The SDE career path at Microsoft


In Microsoft, there are a number of standard job titles.  The most important one is SDE – Software Development Engineer.  The rest can be considered the supporting cast (one requirement of being an SDE is to be so supremely confident that such a statement as the previous one can be made without actually laughing out loud while doing so).  The life of an SDE at Microsoft is as close to heaven as a computer geek can get.  Chocolate donuts for breakfast, a quick bite in the cafeteria for lunch, any fast food at all for dinner, and before, in between and after is glorious coding.  Of course, other things intervene occasionally – like annoying testers who keep insisting the code actually works, or program managers who insist the code actually be useful to someone (honestly, I don’t know where they find these people), or bosses who insist on “talking”, sometimes even in the form of meetings.  These are unfortunately necessary evils and an SDE will tolerate them and, on occasion, even indulge them from time to time.



There is a cloud on the horizon in many SDE’s careers however, and it’s called management.  At Microsoft, there aren’t a whole lot of real managers, they are mostly technical people who at one time or another did real work and then – probably due to chemical imbalances in the brain brought on by a diet of donuts, cafeteria and fast food – suddenly “stepped up” to the management plate.  It’s pretty insidious.  One day you’re a happy go lucky developer enjoying work to its legal limit and with masses of extremely marketable skills, and then your boss suggests that maybe you should take on a report or two.  Just junior people, you understand, to see how you like it.  Zap.  Six months later you have a team of 15 and you can’t write a line of code to save your life anymore (but you can create a mean Powerpoint presentation).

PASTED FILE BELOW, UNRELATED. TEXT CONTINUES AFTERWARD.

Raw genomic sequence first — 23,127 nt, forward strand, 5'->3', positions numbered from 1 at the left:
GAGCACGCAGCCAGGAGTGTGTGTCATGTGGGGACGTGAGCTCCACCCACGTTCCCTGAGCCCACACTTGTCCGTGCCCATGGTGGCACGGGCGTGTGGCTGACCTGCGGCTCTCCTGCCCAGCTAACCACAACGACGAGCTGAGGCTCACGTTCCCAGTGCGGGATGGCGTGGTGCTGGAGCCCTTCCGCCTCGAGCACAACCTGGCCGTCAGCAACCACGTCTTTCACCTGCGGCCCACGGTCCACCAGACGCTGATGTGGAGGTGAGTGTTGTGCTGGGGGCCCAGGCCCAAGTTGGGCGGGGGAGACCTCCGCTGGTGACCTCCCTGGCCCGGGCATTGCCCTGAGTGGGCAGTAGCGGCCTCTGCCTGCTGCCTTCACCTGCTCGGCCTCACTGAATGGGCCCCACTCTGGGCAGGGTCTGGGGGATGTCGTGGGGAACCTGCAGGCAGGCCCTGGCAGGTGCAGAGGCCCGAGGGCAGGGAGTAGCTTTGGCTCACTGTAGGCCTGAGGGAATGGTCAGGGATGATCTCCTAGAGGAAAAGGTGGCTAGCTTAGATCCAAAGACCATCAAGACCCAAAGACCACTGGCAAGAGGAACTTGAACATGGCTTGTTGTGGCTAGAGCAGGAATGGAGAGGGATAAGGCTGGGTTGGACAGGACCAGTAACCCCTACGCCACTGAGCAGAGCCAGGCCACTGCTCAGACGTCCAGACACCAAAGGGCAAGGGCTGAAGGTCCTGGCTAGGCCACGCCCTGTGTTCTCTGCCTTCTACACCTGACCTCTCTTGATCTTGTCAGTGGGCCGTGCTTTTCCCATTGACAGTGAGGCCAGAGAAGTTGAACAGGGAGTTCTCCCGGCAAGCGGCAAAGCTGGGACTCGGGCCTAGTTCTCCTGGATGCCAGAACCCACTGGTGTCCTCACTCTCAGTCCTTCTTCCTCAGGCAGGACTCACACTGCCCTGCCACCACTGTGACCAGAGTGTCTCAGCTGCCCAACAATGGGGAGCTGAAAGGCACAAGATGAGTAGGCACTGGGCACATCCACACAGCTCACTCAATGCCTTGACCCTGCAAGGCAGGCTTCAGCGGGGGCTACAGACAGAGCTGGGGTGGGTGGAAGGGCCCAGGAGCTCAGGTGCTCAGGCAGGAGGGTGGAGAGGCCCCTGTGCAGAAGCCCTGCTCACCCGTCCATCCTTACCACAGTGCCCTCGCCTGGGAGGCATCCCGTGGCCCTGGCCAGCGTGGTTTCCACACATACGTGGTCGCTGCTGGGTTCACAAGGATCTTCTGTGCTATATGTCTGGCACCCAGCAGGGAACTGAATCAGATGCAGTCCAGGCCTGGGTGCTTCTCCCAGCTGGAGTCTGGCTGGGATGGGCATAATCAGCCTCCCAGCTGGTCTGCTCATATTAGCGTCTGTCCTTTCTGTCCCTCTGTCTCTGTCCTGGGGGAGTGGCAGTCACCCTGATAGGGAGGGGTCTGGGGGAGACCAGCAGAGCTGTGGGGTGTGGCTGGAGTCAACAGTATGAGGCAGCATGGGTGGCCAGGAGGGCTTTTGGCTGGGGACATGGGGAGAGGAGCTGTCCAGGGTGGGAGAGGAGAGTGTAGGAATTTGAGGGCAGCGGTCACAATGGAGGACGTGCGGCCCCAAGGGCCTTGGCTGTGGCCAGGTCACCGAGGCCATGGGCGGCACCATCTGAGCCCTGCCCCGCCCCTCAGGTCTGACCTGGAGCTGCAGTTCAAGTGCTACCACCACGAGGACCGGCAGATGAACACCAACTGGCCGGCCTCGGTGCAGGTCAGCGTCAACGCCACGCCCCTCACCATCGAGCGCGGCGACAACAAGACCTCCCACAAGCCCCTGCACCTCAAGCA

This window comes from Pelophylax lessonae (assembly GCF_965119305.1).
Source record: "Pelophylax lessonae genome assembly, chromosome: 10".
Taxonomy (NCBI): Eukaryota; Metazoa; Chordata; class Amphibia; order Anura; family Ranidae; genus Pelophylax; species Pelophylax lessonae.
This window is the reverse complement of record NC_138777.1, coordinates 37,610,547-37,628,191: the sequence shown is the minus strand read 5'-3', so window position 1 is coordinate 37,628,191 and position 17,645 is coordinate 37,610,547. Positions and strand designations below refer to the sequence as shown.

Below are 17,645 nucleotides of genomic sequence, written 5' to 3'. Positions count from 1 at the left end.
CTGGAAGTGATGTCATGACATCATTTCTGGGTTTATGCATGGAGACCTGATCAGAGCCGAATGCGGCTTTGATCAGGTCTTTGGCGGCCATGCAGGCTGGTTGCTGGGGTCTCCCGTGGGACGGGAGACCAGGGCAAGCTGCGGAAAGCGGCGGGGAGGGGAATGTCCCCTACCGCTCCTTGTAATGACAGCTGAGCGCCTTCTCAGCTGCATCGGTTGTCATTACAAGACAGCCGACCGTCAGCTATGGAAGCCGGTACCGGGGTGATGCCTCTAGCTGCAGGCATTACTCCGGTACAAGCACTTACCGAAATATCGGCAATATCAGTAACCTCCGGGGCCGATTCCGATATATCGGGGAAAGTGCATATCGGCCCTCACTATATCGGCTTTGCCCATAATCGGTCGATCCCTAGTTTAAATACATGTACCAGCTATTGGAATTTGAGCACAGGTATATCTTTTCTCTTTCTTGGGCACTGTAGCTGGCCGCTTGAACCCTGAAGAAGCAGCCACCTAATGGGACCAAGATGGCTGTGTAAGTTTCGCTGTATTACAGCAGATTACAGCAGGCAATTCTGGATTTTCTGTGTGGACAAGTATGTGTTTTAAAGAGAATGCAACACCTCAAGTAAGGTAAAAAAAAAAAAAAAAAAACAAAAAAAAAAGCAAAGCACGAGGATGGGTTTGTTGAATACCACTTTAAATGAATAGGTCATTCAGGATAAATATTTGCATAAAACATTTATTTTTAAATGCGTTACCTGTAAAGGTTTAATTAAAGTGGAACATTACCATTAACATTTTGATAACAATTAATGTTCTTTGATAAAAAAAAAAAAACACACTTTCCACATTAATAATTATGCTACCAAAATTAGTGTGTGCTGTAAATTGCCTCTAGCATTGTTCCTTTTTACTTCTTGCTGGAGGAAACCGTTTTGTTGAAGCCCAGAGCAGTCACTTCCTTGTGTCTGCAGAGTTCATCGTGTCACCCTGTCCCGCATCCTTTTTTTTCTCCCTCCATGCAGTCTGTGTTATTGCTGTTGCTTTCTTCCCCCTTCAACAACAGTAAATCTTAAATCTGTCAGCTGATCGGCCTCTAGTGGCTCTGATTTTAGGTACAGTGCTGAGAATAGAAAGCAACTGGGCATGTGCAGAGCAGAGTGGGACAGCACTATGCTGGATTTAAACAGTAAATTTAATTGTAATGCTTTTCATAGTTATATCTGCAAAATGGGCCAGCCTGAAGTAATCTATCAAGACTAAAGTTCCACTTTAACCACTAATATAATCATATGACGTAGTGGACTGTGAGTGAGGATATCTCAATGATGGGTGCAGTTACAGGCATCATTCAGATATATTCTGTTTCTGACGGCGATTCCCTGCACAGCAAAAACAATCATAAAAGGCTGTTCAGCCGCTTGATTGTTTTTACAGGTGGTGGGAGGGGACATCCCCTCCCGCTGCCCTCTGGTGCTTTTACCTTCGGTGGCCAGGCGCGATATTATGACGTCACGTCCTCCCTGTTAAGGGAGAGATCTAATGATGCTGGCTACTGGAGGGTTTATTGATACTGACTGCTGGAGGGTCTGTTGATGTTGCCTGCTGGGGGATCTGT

Microsoft does have an alternative career path for SDE’s (and the other, lesser, disciplines) which enables an IC (individual contributor) to remain an IC but continue to progress in that role.  While the ultimate destination of a manager is a VP, the equivalent IC role for an SDE is a DE (Distinguished Engineer).  DE is quite a bit harder to attain then VP, actually.  An intermediate IC role is usually some kind of architect.  



I know some people who have followed this path successfully, but it is a bit of a harder road to hoe.  In my case, I’ve taken the Bilbo Baggins approach (“There and Back Again”).  Prior to 1998, I had spent 13 years as an IC (not all at Microsoft, although I wish I had joined the company in ’85).  I then took on two reports.  Then six.  Then, after Exchange 2000 shipped, I took on a team of fifteen.  Then suddenly I had seventy developers working for me.  I even attained the exalted level of PUM (Product Unit Manager).  Those were the dark times.  I forgot how to code.  I forgot how to debug.  I pretty much forgot how to think.

I finally snapped out of it and ever since I’ve been striving once more for IC status.  I currently am down to a team of five, but I’m not likely to get much lower than that any time soon.  No matter.  I’m coding again and once more feel like a contributing member of the team rather than a roadblock on the way to success.  And those chocolate donuts are yummy.

Jon Avner

Comments (4)
  1. Larry Osterman says:

    Thank you Jon, you made Valorie laugh with that one (and me too of course :)).

  2. Adam Weigert says:

    That was a really enlightening read … thanks!

  3. Anonymous says:

    An amusing (I hope its tongue in cheek) post about management roles at Microsoft on one of the Exchange blogs. Sadly I can see how much of it is true (from real life experience!)…

  4. Julie Lerman says:

    Great, interesting read. Thanks.

Comments are closed.

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